Antonelli STAR 2379 (A.C. design) (full polyphonic organ keyboard with unusual accompaniment)

This bulky plastic monstrosity seems to be one of the first beginners keyboards with automatic accompaniment. It has full polyphonic envelopeless tooting squarewave organ tones, those can be muffled by 4 combinable sound preset switches. The analogue percussion consists of only 3 noises and sounds like played on only a snare drum, but interesting is the unusual full polyphonic fingered chord accompaniment, which responds so rapidly that it even accepts trilled notes and not only plays non- chords but even weird grunting cluster patterns.

Antonelli still advertised this tablehooter in a sales prospect from 1984 (wholesalers price in German DM? was 341.27) although it looks like from 1970th, thus I am not sure when it was made first. A white version of this instrument was released (earlier?) as Antonelli Star 2378 (seen on eBay).

(Note: This keyboard sounds nice, but don't buy one of these so far your only intention is to get a keyboard with faithfully imitated natural instrument sounds. Remember, this is an envelopeless squarewave organ with only simple tooting tones those sound not even remotely like what is written on its switches, though bought with wrong expectation it may disappoint you.)

main features:

serial number 78/285


The absurdly huge and bulky plastic case is almost empty and shows the proud label "A.C. DESIGN"; apparently the insanely oversized thing wanted to compete with a concert grand piano ot the like, because the PCB is much smaller than the visible area of the piano keyboard and contains beside some analogue stuff only 1 large digital IC. The protruding lever switches remind to Yamaha's big red 1970th stage organ YC-25. The round 15cm speaker does not cover the square grill fully, which wastes some bass. The instrument sounds a little creaky; possibly the sounds intermodulate with 50Hz mains hum due to a bad power supply capacitor. On the PCB are trimmers for tuning, snare and cymbal volume.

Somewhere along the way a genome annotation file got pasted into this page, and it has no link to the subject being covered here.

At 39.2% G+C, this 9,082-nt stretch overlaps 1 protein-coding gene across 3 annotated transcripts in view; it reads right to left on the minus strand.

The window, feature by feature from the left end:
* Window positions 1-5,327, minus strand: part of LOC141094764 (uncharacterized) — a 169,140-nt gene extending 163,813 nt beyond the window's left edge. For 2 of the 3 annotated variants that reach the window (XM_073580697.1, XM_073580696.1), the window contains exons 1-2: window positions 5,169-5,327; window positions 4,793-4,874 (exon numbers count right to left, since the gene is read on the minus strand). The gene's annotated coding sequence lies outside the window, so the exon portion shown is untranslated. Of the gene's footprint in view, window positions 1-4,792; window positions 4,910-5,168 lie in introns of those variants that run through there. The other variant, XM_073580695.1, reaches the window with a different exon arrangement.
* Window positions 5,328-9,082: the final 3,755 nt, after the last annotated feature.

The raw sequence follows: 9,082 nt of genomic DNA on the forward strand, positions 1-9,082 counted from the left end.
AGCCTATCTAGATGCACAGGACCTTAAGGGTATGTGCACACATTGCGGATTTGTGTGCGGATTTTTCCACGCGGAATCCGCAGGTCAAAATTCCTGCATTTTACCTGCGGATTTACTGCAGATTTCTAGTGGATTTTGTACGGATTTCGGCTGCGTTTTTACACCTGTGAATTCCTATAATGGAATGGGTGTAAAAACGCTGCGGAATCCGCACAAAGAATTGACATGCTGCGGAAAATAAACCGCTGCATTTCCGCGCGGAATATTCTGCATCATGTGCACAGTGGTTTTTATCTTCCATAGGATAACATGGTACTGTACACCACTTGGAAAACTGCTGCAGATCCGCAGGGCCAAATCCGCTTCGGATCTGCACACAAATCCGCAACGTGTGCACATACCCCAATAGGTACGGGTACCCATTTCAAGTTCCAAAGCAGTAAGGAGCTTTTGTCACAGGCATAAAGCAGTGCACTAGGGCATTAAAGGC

When I got the instrument, some keys made bad contact. These old keys have no silicone switches but metal springs those had to be treated with sand paper to make them work again. (I haven't analyzed the hardware further yet.)

The main voice sounds are simple tooting squarewave tones without any envelope. The OBS preset sound switches simply send them through primitive capacitor filters to muffle them differently. ("flute" is dullest, "reed" is medium, "string" is harshest.) They can be also combined; combinations of presets tend to be duller than the individual presets. With the "brill." switch the resulting sound can be made brighter. The vibrato switch adds a rather slow vibrato to all tones; apparently it modulates the CPU clock oscillator.

The rhythms consist only of white noise and an unspectacular dull base drum. The snare drum sounds quite realistic and impulsive, but basically the entire rhythms sound like played on  only a single snare drum with different drum sticks. Instead of a "start/ stop" button the rhythm is started by pressing any of these switches. Despite the locking switches and the age of this instrument the 6 preset rhythms can not be combined to form additional rhythms. Instead the rightmost set switch overrides all others.